They also realize their problems and self-worth. In other words, the daughters reflect on their problems to take control and protect themselves. Innogen and Miranda represent daughterhood as an emotional journey that reflect the impact of a father’s trust. In Cymbeline, Innogen struggles with self-acceptance because her father, Cymbeline, does not accept her as a person. Innogen’s trust with her father is broken because Cymbeline does not approve of her actions, especially when she marries Posthumus.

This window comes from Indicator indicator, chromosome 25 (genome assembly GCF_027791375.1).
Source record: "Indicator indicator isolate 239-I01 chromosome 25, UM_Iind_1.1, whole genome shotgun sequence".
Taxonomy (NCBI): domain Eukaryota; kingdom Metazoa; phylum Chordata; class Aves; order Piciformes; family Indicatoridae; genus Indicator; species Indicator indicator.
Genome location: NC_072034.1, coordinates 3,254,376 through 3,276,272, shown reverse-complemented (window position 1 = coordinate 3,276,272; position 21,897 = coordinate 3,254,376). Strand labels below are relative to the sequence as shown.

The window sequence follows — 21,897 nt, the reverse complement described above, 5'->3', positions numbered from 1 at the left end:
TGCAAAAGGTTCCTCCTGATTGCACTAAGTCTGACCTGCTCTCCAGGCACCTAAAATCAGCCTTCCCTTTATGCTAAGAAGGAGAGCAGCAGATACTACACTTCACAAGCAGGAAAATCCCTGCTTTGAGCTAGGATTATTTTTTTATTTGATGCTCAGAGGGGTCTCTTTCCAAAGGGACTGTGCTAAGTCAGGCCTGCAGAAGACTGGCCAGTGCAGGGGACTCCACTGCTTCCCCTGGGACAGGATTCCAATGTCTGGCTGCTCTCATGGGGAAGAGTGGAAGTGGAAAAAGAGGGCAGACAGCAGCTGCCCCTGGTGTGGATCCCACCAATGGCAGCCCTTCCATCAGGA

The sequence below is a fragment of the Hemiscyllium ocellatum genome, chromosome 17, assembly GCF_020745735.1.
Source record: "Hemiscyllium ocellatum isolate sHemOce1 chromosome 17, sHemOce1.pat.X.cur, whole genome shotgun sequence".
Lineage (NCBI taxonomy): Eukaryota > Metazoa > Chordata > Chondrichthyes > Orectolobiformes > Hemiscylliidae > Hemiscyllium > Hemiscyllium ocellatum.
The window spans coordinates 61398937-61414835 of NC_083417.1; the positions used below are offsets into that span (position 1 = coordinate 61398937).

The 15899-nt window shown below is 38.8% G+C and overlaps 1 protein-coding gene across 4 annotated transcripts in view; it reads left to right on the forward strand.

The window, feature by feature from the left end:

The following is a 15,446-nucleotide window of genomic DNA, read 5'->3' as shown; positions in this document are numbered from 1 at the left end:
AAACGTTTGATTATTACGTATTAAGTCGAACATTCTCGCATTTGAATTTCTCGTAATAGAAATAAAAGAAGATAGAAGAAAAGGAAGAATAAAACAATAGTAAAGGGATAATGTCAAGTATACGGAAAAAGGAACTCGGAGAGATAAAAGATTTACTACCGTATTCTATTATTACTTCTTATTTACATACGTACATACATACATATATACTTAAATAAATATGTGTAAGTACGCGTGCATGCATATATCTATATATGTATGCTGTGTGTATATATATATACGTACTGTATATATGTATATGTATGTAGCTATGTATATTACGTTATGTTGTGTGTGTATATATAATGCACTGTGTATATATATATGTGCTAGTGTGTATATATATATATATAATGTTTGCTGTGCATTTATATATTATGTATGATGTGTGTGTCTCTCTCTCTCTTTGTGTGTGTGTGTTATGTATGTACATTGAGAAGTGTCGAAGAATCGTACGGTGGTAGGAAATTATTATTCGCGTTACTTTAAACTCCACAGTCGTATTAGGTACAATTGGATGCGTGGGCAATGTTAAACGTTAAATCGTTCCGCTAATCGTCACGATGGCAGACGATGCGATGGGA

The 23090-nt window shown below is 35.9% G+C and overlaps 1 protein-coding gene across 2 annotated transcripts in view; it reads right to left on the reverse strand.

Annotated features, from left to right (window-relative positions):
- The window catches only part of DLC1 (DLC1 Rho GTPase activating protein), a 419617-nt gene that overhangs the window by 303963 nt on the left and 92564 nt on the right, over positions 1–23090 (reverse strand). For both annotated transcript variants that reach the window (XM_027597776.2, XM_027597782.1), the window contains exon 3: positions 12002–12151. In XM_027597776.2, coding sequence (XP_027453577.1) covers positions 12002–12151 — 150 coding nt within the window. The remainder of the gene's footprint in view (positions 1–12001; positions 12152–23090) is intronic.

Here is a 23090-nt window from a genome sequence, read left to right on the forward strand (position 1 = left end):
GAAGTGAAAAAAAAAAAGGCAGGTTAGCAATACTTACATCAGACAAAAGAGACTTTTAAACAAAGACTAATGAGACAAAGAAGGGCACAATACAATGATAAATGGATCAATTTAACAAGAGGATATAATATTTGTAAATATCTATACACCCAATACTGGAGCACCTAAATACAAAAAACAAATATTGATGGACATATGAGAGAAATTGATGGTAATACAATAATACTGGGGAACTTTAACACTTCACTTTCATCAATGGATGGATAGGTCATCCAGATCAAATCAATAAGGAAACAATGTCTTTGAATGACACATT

Through characters such as Nils Krogstad and Torvald Helmer, one sees how those living in this society worried primarily over their social standing and reputation, while through the character of Mrs. Lindie the reader sees how even women fell into the trap of behaving as “dolls”: doing everything that is expected of them while remaining obedient. Though some of these characters may seem cruel, they have a huge impact on Nora’s character and help push her towards the realization that she is not living as she wants to live. Brunnemer says, “There is an evolutionary process whereby the mini-Nora of the opening scenes becomes the super-Nora of the close” (1). In the beginning of the play, Nora is portrayed as an obedient wife who would never stray from her husband’s wishes, and subsequently society’s expectations. By the end of the play, we see her blossom into an individual who wishes to make her own decisions and follow her own path.